Nana Nana 19

This week I broke off from not writing the novel of the year and got chatting to a chap in his 70’s who used to ride very high-powered motorcycles all over Cumbria.

This week I broke off from not writing the novel of the year and got chatting to a chap in his 70’s who used to ride very high-powered motorcycles all over Cumbria.

One summer in the 1980s, in a foolhardy attempt to impress a new love interest, he took her out for a quiet Sunday run.

Hitting a personal best of 135 mph on one stretch of road, when they stopped, his pillion passenger got off the back and said: ‘I don’t know whether I’ve just wet myself or had a multiple orgasm.’

It’s not a complaint I’ve ever heard on a first date.

The fastest motorcycle I’ve ever ridden was a rent-a-hairdryer on the Greek island of Crete.

On our first holiday abroad without parents, myself and a friend hired scooters and fearlessly flogged them up and down the stunning E75 coastal road.

That was 31 years ago now, but rave on Ag Nik 91.

We never gave much thought to helmets and while my memory is hazy, I recall that every mosquito-infested taverna we passed along the shady portside bars of Aghios Nikolaos seemed to be stomping to the Euro Discopop of Heavy D’s Now That We Found Love.

I never found love as I was 19-years-old and more interested in finding an air-conditioned room for the night, ideally with a young woman in it.

Looking back, we were just fortunate to find Greece.

Due to a pile-up on the M6, we missed the plane out of Manchester Airport which incurred the wrath of the big sister who was working out of Ag Nik as a holiday rep and had expected us off the flight and had held the coach transfer for us – much to the ire of her passengers.

We consoled ourselves sitting on our cases in Manchester, swigging Duty Free Bacardi before catching a late-night flight to Athens where we arrived in the early hours.

There, my cousin negotiated an internal transfer flight out to Crete’s Heraklion airport, where we chinked glasses of Bucks Fizz at dawn as sunlight filled the cabin.

Having landed, we then lost a Drachma argument with a rip-off taxi driver and finally staggered into our blistering resort 19 and half hours late – half broke, hungry and hungover – to be met by the Mother of all Bollockings.

The big sister was only 24 herself and she spent the rest of the fortnight openly and loudly introducing us to all her friends as: ‘The Malakas’ before ordering us to down terribly tall glasses of straight Ouzo by way of recompense for frying her nerves.

I’ve hated Ouzo ever since.

But back to my old biker friend. As he told me his tale of his long-gone pillion passenger, the bright headlights of the past appeared briefly in his eyes before they quickly dimmed again.

All I could wonder was what became of his female pillion passenger?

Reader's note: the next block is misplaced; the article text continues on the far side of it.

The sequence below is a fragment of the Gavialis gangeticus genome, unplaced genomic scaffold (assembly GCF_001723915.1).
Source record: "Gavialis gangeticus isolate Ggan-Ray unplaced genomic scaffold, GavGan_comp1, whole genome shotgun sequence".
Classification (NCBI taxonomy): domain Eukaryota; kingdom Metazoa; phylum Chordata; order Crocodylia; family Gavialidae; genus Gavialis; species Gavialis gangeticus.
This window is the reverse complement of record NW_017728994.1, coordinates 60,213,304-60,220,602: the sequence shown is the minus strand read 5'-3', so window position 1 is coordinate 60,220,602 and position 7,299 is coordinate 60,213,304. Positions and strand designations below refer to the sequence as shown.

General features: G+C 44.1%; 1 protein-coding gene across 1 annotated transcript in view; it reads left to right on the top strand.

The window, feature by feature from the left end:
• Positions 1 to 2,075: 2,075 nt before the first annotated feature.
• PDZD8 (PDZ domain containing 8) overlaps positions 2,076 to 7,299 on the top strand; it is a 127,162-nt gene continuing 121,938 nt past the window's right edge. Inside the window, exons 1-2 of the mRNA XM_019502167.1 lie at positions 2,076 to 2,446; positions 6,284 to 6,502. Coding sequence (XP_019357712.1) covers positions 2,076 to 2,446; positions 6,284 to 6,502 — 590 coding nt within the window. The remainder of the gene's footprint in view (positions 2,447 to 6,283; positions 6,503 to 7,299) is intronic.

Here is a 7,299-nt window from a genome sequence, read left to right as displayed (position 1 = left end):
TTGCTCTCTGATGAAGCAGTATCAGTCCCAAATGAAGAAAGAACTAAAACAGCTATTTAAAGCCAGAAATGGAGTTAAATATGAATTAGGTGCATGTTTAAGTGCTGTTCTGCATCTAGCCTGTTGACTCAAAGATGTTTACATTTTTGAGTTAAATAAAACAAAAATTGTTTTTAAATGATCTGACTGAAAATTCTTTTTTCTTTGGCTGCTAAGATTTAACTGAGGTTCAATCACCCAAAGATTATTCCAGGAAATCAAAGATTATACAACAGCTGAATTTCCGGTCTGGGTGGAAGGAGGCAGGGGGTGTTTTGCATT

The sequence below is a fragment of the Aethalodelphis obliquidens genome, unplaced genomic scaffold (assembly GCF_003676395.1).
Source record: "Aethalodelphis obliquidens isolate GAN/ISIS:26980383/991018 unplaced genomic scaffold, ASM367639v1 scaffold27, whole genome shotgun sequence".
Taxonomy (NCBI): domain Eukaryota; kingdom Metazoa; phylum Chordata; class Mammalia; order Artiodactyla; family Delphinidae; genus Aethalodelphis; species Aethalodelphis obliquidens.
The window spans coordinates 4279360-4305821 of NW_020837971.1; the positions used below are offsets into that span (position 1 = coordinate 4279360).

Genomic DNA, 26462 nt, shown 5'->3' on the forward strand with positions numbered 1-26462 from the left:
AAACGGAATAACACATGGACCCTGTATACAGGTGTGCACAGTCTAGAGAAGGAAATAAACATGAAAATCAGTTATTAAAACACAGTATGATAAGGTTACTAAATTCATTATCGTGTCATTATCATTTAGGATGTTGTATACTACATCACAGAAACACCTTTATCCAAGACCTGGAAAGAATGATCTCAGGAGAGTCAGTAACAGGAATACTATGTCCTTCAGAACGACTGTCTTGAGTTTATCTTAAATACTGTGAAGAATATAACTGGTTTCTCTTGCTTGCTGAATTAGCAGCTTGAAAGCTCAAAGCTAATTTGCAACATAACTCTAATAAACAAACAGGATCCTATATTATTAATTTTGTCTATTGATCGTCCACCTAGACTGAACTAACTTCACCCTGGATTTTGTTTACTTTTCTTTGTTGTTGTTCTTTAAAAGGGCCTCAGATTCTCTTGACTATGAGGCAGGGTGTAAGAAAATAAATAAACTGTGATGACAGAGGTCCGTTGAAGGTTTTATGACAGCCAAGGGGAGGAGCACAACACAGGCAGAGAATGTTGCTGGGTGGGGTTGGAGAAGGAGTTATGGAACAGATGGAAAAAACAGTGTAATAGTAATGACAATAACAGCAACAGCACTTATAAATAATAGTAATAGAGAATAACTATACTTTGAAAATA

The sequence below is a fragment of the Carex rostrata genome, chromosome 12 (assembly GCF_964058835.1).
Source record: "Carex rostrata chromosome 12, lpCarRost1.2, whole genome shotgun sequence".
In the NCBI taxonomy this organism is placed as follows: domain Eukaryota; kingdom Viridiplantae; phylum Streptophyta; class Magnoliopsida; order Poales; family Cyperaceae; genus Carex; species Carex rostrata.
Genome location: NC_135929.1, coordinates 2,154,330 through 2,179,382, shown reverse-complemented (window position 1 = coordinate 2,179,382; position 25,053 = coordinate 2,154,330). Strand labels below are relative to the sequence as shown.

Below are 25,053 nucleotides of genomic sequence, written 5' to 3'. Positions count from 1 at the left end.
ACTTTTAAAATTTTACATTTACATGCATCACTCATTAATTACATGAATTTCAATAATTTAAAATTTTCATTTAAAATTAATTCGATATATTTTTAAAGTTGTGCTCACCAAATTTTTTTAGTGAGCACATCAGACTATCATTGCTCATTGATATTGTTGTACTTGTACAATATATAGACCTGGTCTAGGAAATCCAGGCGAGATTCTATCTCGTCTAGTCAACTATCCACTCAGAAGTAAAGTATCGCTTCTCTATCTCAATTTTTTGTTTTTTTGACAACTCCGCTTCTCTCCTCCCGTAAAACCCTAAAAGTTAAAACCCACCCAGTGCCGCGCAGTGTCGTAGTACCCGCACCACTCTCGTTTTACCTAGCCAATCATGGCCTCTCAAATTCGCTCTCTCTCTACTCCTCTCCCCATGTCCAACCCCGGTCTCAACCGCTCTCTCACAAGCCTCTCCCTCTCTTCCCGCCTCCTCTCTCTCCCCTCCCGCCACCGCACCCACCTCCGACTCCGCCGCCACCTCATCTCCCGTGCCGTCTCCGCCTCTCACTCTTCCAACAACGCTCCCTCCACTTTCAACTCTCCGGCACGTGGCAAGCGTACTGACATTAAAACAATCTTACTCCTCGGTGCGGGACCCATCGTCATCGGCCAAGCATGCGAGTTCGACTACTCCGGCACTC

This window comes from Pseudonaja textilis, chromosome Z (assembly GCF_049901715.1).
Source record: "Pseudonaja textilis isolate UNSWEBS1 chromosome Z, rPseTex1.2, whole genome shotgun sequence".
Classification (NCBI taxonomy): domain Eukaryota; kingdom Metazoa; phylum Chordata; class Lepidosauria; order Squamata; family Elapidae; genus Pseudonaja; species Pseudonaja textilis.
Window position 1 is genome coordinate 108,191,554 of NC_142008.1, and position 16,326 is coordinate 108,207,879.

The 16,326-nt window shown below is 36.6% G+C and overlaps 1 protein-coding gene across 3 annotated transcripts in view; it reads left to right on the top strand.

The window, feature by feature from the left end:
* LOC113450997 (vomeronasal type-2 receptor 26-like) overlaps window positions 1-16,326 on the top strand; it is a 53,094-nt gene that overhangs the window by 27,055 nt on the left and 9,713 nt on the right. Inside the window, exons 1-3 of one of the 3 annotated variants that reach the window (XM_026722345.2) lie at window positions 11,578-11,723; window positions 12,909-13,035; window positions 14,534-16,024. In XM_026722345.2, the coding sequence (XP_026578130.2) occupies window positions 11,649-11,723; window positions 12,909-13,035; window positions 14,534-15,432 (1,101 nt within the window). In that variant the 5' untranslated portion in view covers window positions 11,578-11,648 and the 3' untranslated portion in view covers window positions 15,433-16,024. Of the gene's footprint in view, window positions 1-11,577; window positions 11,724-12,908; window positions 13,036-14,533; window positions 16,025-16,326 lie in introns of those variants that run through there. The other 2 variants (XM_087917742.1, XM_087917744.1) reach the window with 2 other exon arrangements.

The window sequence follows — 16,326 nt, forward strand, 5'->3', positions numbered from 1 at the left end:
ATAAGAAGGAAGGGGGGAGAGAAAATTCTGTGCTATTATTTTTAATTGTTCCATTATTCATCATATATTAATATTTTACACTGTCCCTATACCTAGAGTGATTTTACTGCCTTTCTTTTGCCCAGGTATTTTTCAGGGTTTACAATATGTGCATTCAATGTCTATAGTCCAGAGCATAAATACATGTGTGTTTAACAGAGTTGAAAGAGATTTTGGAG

Did she go on to settle down with a reliable Mr Right? The kind of sensible upright fella who obeyed all his speed limits and spent his Sundays revving nothing more powerful than a lawnmower?

Sadly, dear reader, we shall never know, but the story of a lost love, and the horrific news and scenes out of Ukraine this week, brought to mind two songs by Elvis Costello.

Oliver’s Army (1979), followed later by A Good Year For The Roses (1981).

Back in 1984, there was a large anti-Trident demonstration in Barrow-in-Furness which featured a mass die-in on Michaelson Road Bridge.

The late Mam dragged the 12-year-old me along.

After it was over, a rumour went round that Elvis Costello was heading to Barrovia to put on a benefit gig and there was a mass exodus to a local club where his songs were played on repeat.

As the parents swilled cold lagers and limes all afternoon, me and a gang of other urchins kicked a popped football around Forshaw Street to act as lookouts.

Not only did Elvis never leave the building, he never entered it.

Why doesn’t the pop world still produce musicians who write profound and popular anti-war songs? Where’s a Paul Hardcastle when you need one?

Are they all too busy counting their followers, updating their Instagrams and cultivating their best duck face?

I suppose the bean counters in charge of creative output can’t be certain there’s enough moolah in it.

A good anti-war song that takes hold can be as effective as any missile in winning hearts and minds in the propaganda war.

But we will need a lot more than music in our locker to stop ‘Sadimir’ than cancelling his pin numbers or locking him out of internet banking.

What’s next, a mass bombardment of MI5 stinger pronouns? Powerless to do anything, I shall be imposing my own humble economic sanction of boycotting Smirnoff.

And please God, can I be 19 again.

Ideally driving a moped around the cicada-chirping countryside of Crete, blissfully oblivious to everything save the next girl walking by in a spaghetti string bikini.

*RIP to Gary Brooker of Procul Harum.

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